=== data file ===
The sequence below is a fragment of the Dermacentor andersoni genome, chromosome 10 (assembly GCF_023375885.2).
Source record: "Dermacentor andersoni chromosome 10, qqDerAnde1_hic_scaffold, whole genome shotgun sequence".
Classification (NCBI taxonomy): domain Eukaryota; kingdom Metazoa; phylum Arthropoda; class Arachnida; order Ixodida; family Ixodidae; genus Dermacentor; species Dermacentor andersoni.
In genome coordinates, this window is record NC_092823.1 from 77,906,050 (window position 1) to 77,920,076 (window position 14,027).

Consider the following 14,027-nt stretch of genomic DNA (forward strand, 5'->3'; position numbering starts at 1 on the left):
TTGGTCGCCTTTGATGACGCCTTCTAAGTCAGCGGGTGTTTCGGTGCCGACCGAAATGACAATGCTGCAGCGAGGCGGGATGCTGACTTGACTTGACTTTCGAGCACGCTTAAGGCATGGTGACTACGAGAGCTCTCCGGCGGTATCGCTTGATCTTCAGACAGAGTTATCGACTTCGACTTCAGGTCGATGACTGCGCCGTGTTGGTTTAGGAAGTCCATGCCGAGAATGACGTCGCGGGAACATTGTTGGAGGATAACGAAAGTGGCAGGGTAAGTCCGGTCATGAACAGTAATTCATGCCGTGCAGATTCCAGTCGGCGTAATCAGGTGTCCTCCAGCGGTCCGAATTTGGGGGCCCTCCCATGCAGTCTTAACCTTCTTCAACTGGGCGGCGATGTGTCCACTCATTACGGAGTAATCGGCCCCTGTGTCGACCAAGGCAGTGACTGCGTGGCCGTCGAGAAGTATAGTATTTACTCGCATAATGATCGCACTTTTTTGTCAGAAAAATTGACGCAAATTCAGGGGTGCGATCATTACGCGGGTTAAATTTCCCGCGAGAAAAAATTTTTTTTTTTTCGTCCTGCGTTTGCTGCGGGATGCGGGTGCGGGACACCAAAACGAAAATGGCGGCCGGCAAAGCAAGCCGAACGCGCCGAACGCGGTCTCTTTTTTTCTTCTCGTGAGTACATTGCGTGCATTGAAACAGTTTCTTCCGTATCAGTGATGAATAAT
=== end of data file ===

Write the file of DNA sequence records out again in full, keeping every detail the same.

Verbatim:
The sequence below is a fragment of the Dermacentor andersoni genome, chromosome 10 (assembly GCF_023375885.2).
Source record: "Dermacentor andersoni chromosome 10, qqDerAnde1_hic_scaffold, whole genome shotgun sequence".
Classification (NCBI taxonomy): domain Eukaryota; kingdom Metazoa; phylum Arthropoda; class Arachnida; order Ixodida; family Ixodidae; genus Dermacentor; species Dermacentor andersoni.
In genome coordinates, this window is record NC_092823.1 from 77,906,050 (window position 1) to 77,920,076 (window position 14,027).

Consider the following 14,027-nt stretch of genomic DNA (forward strand, 5'->3'; position numbering starts at 1 on the left):
TTGGTCGCCTTTGATGACGCCTTCTAAGTCAGCGGGTGTTTCGGTGCCGACCGAAATGACAATGCTGCAGCGAGGCGGGATGCTGACTTGACTTGACTTTCGAGCACGCTTAAGGCATGGTGACTACGAGAGCTCTCCGGCGGTATCGCTTGATCTTCAGACAGAGTTATCGACTTCGACTTCAGGTCGATGACTGCGCCGTGTTGGTTTAGGAAGTCCATGCCGAGAATGACGTCGCGGGAACATTGTTGGAGGATAACGAAAGTGGCAGGGTAAGTCCGGTCATGAACAGTAATTCATGCCGTGCAGATTCCAGTCGGCGTAATCAGGTGTCCTCCAGCGGTCCGAATTTGGGGGCCCTCCCATGCAGTCTTAACCTTCTTCAACTGGGCGGCGATGTGTCCACTCATTACGGAGTAATCGGCCCCTGTGTCGACCAAGGCAGTGACTGCGTGGCCGTCGAGAAGTATAGTATTTACTCGCATAATGATCGCACTTTTTTGTCAGAAAAATTGACGCAAATTCAGGGGTGCGATCATTACGCGGGTTAAATTTCCCGCGAGAAAAAATTTTTTTTTTTTCGTCCTGCGTTTGCTGCGGGATGCGGGTGCGGGACACCAAAACGAAAATGGCGGCCGGCAAAGCAAGCCGAACGCGCCGAACGCGGTCTCTTTTTTTCTTCTCGTGAGTACATTGCGTGCATTGAAACAGTTTCTTCCGTATCAGTGATGAATAAT